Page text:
Theme of Loveliness
- Pages: 5
- Word count: 1221
- Category: Love
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John Keats is one of the prominent Romantic poets. His life encapsulates a lot of pain and suffering due to the loss of his family members and also his unrequited love for Fanny Browne. Anything in its authentic and original form can be regarded as beauty. Similarly, for Keats beauty is synonymous with Truth. It is in this pursuit of beauty that he completely forgets his pains and sufferings and also the world around him. Thus, he transcends into an imaginary world. Keats saw beauty in truth and truth in beauty. He never escaped the realities of life in pursuit of the beautiful visions of his imagination. Infact his imaginary visions are based on reality.
In one of the sonnets, “When I Have Fears That I May Cease To Be”, John Keats has explored the theme of loveliness and love. In this sonnet, the poet has explored his fatal love besides the mortal beauty of his beloved Fanny. The poet proclaims:
“When I behold upon the night’s starr’d face,
Huge cloudy symbols of high romance,
And think that I may never live to trace
Their shadows, with the magic hand of chance,
And when I feel, fair creature of an hour,
That I shall never look upon thee more”.
In these lines the poet takes the “Huge cloudy symbols” as a threat to his clear love, which is connoted by the phrase, “night’s starr’d face”. A clear reference to the poet’s beloved is witnessed as the poet asserts “fair creature of an hour”. Here he is focusing on the fact that life is fleeting and the physical beauty and loveliness of his beloved would not last forever, neither would his love. This shows that he is a staunch believer of the inner beauty because it is immortal and it does not need camouflage as opposed to physical beauty.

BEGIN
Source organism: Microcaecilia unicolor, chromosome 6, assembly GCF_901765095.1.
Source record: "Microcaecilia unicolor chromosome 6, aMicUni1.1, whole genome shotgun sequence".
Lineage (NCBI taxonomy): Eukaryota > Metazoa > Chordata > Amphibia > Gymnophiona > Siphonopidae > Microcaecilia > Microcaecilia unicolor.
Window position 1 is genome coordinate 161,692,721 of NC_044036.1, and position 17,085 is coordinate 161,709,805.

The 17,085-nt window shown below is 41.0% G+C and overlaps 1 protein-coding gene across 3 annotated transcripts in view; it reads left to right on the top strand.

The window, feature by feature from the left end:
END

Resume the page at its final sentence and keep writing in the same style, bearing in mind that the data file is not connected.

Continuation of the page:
An Ode is addressed directly to Fanny Brawne namely ” To Fanny” . Keats was head over heels in love with Fanny and was also engaged to her. In this ode, the poet is filled with passion for her but he is a victim of his beloved’s neglection .This neglection arouses jealousy in him when he witnesses Fanny dancing with the military officers. The poet asserts:
“Ah! dearest love, sweet home of all my fears,
And hopes, and joys, and panting miseries,–
To-night, if I may guess, they beauty wears
A smile of such delight,
As brilliant and as bright
As when with ravish’d, aching, vassal eyes,
Lost in soft amaze,
I gaze, I gaze!
Who now, with greedy looks, eats up my feast?”
In these lines the poets addresses Fanny and calls her the home of his hopes, joys, fears and miseries. He imagines Fanny to be the prettiest creature in the world at least for one night. However, he is possessive about his lover and warns her not to allow anybody to touch her so that he may get the best of her. Furthermore, the poet says:
“Why, this – you’ll say, my fanny !is not true:
Put your soft hand upon your snowy side.
Where the heart beats: confess-’tis nothing new-“
Keats asks Fanny if she is really true to him. This question to the beloved substantiates Keats’ inclination towards the idea of beauty in truth. He also attributes her beauty by using the metaphor of “snowy side” which signifies the purity of Fanny’s heart. However, in the very next line he negates himself as he thinks that Fanny is also like other women who are similar to a feather in an ocean that is tossed by wind to any direction. The analogies that the poet draws for Fanny are drawn from nature that incorporates a romantic element which is an inevitable part of his poetry.